The winner of this year’s National Magazine Award for Best New Magazine Writer will join a group of award laureates that includes Matthieu AikinsPatrick WhiteChantal SrivastavaJeremy KlaszusJonathan TrudelMatthew McKinnonDanielle GroenJean-François BéginSophie Lees, and Kris Demeanor.

Check out some of our interviews with past winners and finalists for this award:

Read more about the award for Best New Magazine Writer. Read the full text of past finalists and winners in our archive.

Click here to submit. The submissions deadline is January 16, 2013.

Liam Casey, winner of the 2011 award for Best New Magazine Writer, accepts his award on stage at the NMA Gala.

Liam Casey, winner of the 2011 award for Best New Magazine Writer, accepts his award on stage at the NMA Gala.

Related posts:

Opportunities for Students at the National Magazine Awards

Attention all journalism school students, creative writers, young artists and magazine professionals: The National Magazine Awards Foundation (NMAF) has a number of initiatives and opportunities for you.

Awards: Best New Magazine Writer & Best New Visual Creator
While all NMA categories are open to work published by students and young professionals, we have two categories open exclusively to your talent, with cash prizes and recognition at the annual NMA Gala. Submissions for work published in 2012 will be accepted starting on December 1 with a deadline of January 16.
[Read more about these awards]
[Check out last year's winners]

E-Book: Best in Magazines 2007-2012
A collection of over 30 National Magazine Award-winning stories, photo essays, illustrations and covers from the past 5 years, our new eBook is available absolutely FREE for your iPad and features the best in magazine journalism from The Walrus, Maisonneuve, Explore, Eighteen Bridges, AlbertaViews, Swerve, Report on Business, The New Quarterly, Toronto Life, Ryerson Review of Journalism & many others.
[Read more]
[Download the Free App]

Internships at the NMAF
We are offering 2 paid Administrative Internship positions for students interested in pursuing a career in the Canadian magazine industry. Internships are part-time and run from December through June. The deadline for applications to this year’s internship program is November 7.  [Read more]

NMA Online Archives
This summer we hosted a Reading Series featuring award-winning articles from our online archive of previous National Magazine Award winners. The reading series & archive are great opportunities to catch up on the best of the best in Canadian magazine journalism–we have full-text PDF versions of all finalists and winners from recent years–and find inspiration for your future work.
[Dive into the NMA Archive]
[Cozy up with our Summer Reading Series]

Resources & Other Awards
On our website we maintain an exhaustive list of magazine and journalism awards across Canada, and periodically on our blog we feature in depth information about these awards and contests.
[Follow the Magazine Awards blog]
[See which Magazine Writing Contests are going on now]

Follow us on Twitter and Facebook for frequent updates, news and opportunities from the NMAF. If you have any questions about the National Magazine Awards, please don’t hesitate to get in touch with us.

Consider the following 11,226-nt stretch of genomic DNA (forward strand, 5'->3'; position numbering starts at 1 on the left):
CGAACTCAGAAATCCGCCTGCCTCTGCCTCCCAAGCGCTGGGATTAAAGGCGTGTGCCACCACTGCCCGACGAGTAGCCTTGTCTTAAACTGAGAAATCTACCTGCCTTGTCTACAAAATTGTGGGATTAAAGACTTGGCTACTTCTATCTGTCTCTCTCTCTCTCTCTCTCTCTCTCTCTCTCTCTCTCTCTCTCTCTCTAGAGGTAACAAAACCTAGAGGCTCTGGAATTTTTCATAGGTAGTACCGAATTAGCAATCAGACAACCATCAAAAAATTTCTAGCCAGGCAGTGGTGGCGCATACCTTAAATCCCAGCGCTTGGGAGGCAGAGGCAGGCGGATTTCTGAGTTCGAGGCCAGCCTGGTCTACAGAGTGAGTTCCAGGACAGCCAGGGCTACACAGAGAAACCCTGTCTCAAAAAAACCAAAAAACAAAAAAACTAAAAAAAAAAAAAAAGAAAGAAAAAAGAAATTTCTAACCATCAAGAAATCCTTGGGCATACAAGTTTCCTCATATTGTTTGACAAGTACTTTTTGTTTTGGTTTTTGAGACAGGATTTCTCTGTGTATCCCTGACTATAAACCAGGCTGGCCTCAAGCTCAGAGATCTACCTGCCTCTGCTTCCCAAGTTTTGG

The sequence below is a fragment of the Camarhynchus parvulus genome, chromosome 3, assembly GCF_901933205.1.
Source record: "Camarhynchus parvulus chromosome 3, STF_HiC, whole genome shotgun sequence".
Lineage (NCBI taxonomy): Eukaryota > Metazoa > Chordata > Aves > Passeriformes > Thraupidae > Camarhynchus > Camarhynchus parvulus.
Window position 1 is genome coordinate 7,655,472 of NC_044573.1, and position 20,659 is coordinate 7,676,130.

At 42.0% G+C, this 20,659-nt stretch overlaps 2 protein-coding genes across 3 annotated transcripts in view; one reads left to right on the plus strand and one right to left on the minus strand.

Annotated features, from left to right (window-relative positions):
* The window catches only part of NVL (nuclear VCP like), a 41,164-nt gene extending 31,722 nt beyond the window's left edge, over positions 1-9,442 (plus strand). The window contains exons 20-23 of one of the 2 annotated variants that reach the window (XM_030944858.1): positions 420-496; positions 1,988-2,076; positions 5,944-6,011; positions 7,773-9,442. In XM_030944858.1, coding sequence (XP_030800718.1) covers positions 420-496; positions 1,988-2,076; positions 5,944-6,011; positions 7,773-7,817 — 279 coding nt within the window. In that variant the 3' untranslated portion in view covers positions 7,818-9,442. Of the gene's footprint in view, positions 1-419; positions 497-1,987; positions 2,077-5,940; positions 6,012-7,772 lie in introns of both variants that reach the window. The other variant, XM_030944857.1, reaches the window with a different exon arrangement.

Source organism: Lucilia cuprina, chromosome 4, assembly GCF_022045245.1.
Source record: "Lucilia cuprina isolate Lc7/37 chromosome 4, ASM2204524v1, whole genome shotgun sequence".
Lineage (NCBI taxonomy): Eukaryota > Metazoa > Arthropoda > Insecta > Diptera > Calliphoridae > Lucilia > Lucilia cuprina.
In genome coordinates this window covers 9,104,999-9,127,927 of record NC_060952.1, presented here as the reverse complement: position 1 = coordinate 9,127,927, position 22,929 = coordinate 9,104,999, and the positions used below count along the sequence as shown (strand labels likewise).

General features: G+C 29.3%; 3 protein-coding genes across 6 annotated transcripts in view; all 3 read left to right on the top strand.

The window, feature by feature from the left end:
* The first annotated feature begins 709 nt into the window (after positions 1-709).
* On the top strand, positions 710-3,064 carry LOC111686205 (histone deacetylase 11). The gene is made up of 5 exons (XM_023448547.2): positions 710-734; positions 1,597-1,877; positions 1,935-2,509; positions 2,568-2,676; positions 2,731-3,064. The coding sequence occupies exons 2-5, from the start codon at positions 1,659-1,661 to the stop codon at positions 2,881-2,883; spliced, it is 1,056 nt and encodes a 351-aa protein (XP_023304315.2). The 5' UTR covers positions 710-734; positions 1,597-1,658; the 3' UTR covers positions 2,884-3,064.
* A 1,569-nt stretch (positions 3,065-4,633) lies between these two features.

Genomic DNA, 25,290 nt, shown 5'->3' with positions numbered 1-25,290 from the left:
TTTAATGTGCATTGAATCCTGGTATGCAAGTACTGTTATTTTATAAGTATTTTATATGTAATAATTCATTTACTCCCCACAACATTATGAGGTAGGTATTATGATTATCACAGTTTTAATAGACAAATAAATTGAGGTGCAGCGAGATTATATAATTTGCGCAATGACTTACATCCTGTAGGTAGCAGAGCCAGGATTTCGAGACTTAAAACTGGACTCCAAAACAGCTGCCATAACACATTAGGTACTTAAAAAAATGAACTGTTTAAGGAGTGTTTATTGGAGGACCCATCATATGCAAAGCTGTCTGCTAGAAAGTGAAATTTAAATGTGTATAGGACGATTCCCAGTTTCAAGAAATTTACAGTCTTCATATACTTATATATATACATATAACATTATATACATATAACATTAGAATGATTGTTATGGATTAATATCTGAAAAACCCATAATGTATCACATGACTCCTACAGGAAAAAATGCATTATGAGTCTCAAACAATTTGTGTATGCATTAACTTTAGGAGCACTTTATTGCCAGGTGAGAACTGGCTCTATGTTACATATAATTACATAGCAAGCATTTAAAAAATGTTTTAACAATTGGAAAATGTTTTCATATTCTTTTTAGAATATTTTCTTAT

Best regards for a successful year!

Meet the NMA Finalists for Best New Magazine Writer

We’re getting ready to celebrate the 35th anniversary National Magazine Awards on June 7 at the fabulous Carlu in Toronto. Among the many great nominees this year are 3 finalists for the special award Best New Magazine Writer, which is generously sponsored by L’Oréal Canada.

This award will go to a writer whose early work in magazines (print or digital) shows the highest degree of craft and promise. The award is open to students and magazine writers with a maximum of two years’ experience in professional journalism.

Click on the images to read the full text of each of this year’s three finalists:

“The New Paparazzi” by Emma Teitel, for Maclean’s

What the judges said about Emma Teitel:
What a voice Emma Teitel has! Well researched and beautifully paced, her story of the Facebook generation is rich with personal insight. Her writing is full of bravura; authoritative and punchy. Writing a column in a national magazine is a remarkable achievement, especially for someone so young. She is clearly a natural for this style of journalism.

“Suicide Notes” by Liam Casey, for the Ryerson Review of Journalism

What the judges said about Liam Casey:
In a rare combination of eloquent personal journalism and meticulous reporting, Liam Casey has confronted a highly charged question that has been dodged for so long – the practice in newsrooms of non-reporting of suicide. With tremendous honesty he has put himself inside the story of the pain of depression, and emerged with a strong commentary on journalism. Not many writers have made such an impact with one of their first pieces.

“Not All Smurfs and Sunshine” by Matthew Scianitti, for the Ryerson Review of Journalism

What the judges said about Matthew Scianitti:
With formidable storytelling chops Matthew Scianitti brings a complicated character – Chris Jones – to life. He combines diligent reporting with an effortless prose style, and deftly mimics the style of his interview subject. He has demonstrated a strong capacity for crafting a profile. A delight to follow, his work is a telling description of a bright young writer.